BACKGROUND: Hepatitis delta is caused by a defective RNA virus (HDV) that requires the presence of hepatitis B surface antigen for replication and transmission. Compared to hepatitis B virus (HBV) monoinfection, patients with HDV have a greater risk of cirrhosis, hepatocellular carcinoma, liver transplant, and liver-related mortality. This retrospective cohort study compared clinical and patient characteristics of adults with HDV vs HBV in the US.
METHODS: Commercially insured adults (≥18 years) with ≥1 inpatient claim or ≥2 outpatient claims ≥30 days apart for HDV or HBV based on ICD-9/10-CM diagnosis codes were identified from 1/1/2015 to 12/31/2019 in the All-payer Claims Database. The date of first diagnosis within the identification period was the index date; patients were required to have ≥12 months of continuous enrolment before and after index date. Baseline characteristics were assessed prior to index date. Descriptive statistics were summarized, and comparisons were made via chi-square tests.
RESULTS: Among 2,871 adults with HDV and 73,729 with HBV, mean age was similar (47.5 ± 12.1 years in HDV vs 48.0 ± 11.4 years in HBV), and patients were mostly male (53.0% vs 53.3%). Among those with data available, HDV patients were more likely to be Black (33.6% vs 16.9%, p<0.0001) and less likely to be Asian (18.0% vs 37.7%, p<0.0001). HDV patients had significantly lower mean annual household income ($44,756 vs $54,493, p<0.0001) and education level (proportion with high school as the highest education category: 65.7% in HDV vs 54.4% in HBV, p<0.0001). A higher proportion of HDV patients resided in the north-central US region (33% vs 11%, p<0.0001). Mean Charlson Comorbidity Index was higher among HDV vs HBV (1.6 vs 0.9, p<0.0001). HDV patients also had significantly greater prevalence of comorbidities at index, such as hypertension (41.9% vs 30.4%, p<0.0001), diabetes (39.6% vs 20.9%, p<0.0001), history of smoking (25.9% vs 17.8%, p<0.0001), substance abuse (25.9% vs 11.5%, p<0.0001), and obesity (15.0% vs 10.3%, p<0.0001). HDV patients were more likely to have concurrent HIV infection (24.9% vs 7.6%, p<0.0001) or HCV infection (9.8% vs 7.0%, p<0.0001) and had significantly higher prevalence of compensated cirrhosis (16.9% vs 13.4%, p<0.0001), decompensated cirrhosis (10.1% vs 5.4%, p<0.0001), hepatocellular carcinoma (2.8% vs 1.3%, p<0.0001), and liver transplant (1.9% vs 0.6%, p<0.0001).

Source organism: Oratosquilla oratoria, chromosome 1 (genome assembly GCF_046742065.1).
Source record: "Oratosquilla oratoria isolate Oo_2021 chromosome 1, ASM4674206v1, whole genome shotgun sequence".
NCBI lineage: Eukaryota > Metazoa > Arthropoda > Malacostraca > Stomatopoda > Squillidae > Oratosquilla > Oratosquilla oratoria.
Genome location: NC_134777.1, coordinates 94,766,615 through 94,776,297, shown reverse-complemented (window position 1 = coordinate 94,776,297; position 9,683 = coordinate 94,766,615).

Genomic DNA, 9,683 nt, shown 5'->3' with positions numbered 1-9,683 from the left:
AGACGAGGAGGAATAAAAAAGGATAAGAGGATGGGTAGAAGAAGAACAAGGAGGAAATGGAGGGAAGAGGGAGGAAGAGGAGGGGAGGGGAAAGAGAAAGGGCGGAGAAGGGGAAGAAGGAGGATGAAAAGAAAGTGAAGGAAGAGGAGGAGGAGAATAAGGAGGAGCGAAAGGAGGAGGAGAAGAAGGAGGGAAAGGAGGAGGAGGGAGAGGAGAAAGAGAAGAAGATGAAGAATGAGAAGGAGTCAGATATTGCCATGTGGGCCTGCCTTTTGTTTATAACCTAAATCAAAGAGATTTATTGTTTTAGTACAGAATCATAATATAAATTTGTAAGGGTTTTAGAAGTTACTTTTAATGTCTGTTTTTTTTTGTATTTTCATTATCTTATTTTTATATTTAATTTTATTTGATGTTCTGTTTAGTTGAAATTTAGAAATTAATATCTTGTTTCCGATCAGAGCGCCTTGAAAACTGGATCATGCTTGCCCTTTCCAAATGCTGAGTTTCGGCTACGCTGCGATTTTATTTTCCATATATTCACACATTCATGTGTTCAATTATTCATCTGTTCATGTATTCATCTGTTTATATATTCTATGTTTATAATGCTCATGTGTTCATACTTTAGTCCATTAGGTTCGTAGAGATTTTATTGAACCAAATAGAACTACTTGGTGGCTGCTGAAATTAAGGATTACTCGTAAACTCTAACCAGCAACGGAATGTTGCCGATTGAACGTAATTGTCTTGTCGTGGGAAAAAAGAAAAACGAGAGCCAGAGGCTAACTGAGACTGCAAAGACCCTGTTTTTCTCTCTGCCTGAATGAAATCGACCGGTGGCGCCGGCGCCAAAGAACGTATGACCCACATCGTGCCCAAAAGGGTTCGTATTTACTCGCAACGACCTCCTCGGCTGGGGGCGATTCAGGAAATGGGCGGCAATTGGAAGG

CONCLUSIONS: Among a large national cohort of commercially insured adults in the US, HDV patients had greater comorbidities and significantly higher liver disease severity than HBV patients at the index date. These findings underscore the need for early screening and diagnosis and eventual treatment of HDV to mitigate future disease progression.
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